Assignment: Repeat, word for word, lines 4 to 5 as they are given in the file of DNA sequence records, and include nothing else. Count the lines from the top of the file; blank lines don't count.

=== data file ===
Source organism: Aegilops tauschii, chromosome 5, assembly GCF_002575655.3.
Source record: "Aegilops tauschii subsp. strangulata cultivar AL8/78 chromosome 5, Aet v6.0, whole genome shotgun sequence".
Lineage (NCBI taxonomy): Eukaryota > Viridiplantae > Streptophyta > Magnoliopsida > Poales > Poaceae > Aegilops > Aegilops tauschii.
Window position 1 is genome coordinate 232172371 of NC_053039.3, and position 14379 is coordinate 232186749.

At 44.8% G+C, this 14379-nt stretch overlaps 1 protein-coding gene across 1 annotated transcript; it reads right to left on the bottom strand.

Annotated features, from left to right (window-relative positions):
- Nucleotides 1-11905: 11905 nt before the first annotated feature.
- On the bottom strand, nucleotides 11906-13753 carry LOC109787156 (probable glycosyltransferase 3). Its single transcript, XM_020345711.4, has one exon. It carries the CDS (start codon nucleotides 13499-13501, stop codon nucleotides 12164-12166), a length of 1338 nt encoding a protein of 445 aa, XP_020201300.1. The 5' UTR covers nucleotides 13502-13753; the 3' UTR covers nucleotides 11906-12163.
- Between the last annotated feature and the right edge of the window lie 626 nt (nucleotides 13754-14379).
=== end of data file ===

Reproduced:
Window position 1 is genome coordinate 232172371 of NC_053039.3, and position 14379 is coordinate 232186749.

At 44.8% G+C, this 14379-nt stretch overlaps 1 protein-coding gene across 1 annotated transcript; it reads right to left on the bottom strand.